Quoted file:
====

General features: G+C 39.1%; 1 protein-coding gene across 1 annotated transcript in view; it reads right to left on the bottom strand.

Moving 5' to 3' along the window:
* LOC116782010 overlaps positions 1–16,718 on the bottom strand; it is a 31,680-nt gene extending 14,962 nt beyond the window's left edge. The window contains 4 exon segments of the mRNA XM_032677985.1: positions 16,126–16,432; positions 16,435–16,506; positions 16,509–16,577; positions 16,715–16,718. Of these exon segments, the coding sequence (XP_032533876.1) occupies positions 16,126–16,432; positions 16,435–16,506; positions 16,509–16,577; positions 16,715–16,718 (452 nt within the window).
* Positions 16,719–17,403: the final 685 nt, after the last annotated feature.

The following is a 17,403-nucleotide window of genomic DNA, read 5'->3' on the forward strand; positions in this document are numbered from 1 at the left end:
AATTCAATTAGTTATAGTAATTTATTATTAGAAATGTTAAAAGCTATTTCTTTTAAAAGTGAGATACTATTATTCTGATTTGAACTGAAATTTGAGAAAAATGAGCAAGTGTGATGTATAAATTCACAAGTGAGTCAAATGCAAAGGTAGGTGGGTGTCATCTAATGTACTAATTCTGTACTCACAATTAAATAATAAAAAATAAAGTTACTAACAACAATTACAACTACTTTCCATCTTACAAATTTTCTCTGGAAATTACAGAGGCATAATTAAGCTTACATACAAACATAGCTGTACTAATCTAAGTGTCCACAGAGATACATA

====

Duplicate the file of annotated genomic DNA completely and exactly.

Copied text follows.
General features: G+C 39.1%; 1 protein-coding gene across 1 annotated transcript in view; it reads right to left on the bottom strand.

Moving 5' to 3' along the window:
* LOC116782010 overlaps positions 1–16,718 on the bottom strand; it is a 31,680-nt gene extending 14,962 nt beyond the window's left edge. The window contains 4 exon segments of the mRNA XM_032677985.1: positions 16,126–16,432; positions 16,435–16,506; positions 16,509–16,577; positions 16,715–16,718. Of these exon segments, the coding sequence (XP_032533876.1) occupies positions 16,126–16,432; positions 16,435–16,506; positions 16,509–16,577; positions 16,715–16,718 (452 nt within the window).
* Positions 16,719–17,403: the final 685 nt, after the last annotated feature.

The following is a 17,403-nucleotide window of genomic DNA, read 5'->3' on the forward strand; positions in this document are numbered from 1 at the left end:
AATTCAATTAGTTATAGTAATTTATTATTAGAAATGTTAAAAGCTATTTCTTTTAAAAGTGAGATACTATTATTCTGATTTGAACTGAAATTTGAGAAAAATGAGCAAGTGTGATGTATAAATTCACAAGTGAGTCAAATGCAAAGGTAGGTGGGTGTCATCTAATGTACTAATTCTGTACTCACAATTAAATAATAAAAAATAAAGTTACTAACAACAATTACAACTACTTTCCATCTTACAAATTTTCTCTGGAAATTACAGAGGCATAATTAAGCTTACATACAAACATAGCTGTACTAATCTAAGTGTCCACAGAGATACATA